Composer Blogs@Sequenza21.com
Composer/keyboardist/producer Elodie Lauten creates operas, music for dance and theatre, orchestral, chamber and instrumental music. Not a household name, she is however widely recognized by historians as a leading figure of post-minimalism and a force on the new music scene, with 20 releases on a number of labels.

Her opera Waking in New York, Portrait of Allen Ginsberg was presented by the New York City Opera (2004 VOX and Friends) in May 2004, after being released on 4Tay, following three well-received productions. OrfReo, a new opera for Baroque ensemble was premiered at Merkin Hall by the Queen's Chamber Band, whose New Music Alive CD (released on Capstone in 2004) includes Lauten's The Architect. The Orfreo CD was released in December 2004 on Studio 21. In September 2004 Lauten was composer-in-residence at Hope College, MI. Lauten's Symphony 2001, was premiered in February 2003 by the SEM Orchestra in New York. In 1999, Lauten's Deus ex Machina Cycle for voices and Baroque ensemble (4Tay) received strong critical acclaim in the US and Europe. Lauten's Variations On The Orange Cycle (Lovely Music, 1998) was included in Chamber Music America's list of 100 best works of the 20th century.

Born in Paris, France, she was classically trained as a pianist since age 7. She received a Master's in composition from New York University where she studied Western composition with Dinu Ghezzo and Indian classical music with Ahkmal Parwez. Daughter of jazz pianist/drummer Errol Parker, she is also a fluent improviser. She became an American citizen in 1984 and has lived in New York since the early seventies

Visit Elodie Lauten's Web Site
Sunday, December 10, 2006
New opera alive and well

Not one, but two important premieres will take place this winter: at the Met, Tan Dunís The First Emperor; at LaMama, Concrete, by Robert Ashley. Uptown, downtown, each with its own hero. In passing, Meredith Monk just had a performance of her Book of Days, Panda Chant and Astronaut Anthem in Montclair, NJ at the Kasser Theater. The Robert Ashley piece promises the usual participants: his son Sam Ashley, Thomas Buckner, Jacqueline Humbert, Tom Hamilton and himself. This will have five performances from January 17 through 21. Tickets are $15 and $20, box office is 212-475-7710.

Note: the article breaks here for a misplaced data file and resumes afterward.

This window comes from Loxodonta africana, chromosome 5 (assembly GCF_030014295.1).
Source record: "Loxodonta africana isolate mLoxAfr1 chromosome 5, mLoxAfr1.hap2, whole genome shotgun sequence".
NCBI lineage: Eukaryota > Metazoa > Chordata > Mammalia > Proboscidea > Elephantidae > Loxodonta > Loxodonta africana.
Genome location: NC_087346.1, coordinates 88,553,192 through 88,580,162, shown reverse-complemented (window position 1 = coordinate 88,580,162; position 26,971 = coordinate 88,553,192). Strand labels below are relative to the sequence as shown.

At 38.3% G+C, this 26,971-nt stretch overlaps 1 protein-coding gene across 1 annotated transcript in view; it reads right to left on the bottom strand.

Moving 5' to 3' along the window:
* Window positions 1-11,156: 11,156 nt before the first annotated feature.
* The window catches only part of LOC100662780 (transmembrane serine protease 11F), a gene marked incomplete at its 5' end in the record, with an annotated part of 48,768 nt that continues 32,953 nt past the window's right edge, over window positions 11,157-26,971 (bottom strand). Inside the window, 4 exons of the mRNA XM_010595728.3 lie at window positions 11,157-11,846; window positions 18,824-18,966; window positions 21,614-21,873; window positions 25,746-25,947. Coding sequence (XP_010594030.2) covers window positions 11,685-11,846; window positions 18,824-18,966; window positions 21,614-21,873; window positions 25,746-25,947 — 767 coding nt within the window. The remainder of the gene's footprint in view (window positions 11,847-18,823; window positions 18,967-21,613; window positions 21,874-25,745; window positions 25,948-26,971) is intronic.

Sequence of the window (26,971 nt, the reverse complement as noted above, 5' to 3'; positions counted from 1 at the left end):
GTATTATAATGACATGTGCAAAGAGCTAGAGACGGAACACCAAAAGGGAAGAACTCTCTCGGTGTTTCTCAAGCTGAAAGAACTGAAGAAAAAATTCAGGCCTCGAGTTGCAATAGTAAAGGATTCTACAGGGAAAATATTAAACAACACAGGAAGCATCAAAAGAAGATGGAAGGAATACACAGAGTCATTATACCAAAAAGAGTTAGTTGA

Tan Dunís The First Emperor is a very important event at the Met - they donít usually present more than one new opera each season, even though I keep saying they should do more... This series of performances features Placido Domingo himself. It is a co-production with the Los Angeles Opera. The live broadcast is scheduled for January 13, so thatís a date for your calendarÖ A logical choice, Tan Dun will also conduct his opera. He not only wrote the music but collaborated on the Ha Jin libretto as well. The production is staged by the acclaimed film director Zhang Yimou.

I loved Tan Dunís Marco Polo for its use of Chinese instruments and elements of Chinese opera, and I expect to hear some of his surprising orchestrations including Chinese and Western instruments. I only wish that the subject of the opera was about the Chinese king who finalized the I Ching while in captivity (well maybe thatís more of a subject for me ĖI have only been using the wisdom of the I Ching for some 40 years) Interestingly I met a number of young Chinese people for whom the I Ching was very obscureÖ not Ďiní the culture, obviously, for the living Chinese. Anyhow, the libretto for The First Emperor is a piece of Chinese history and I am sure it will be more interesting that Turandot. For tickets and information, call 212-362-6000.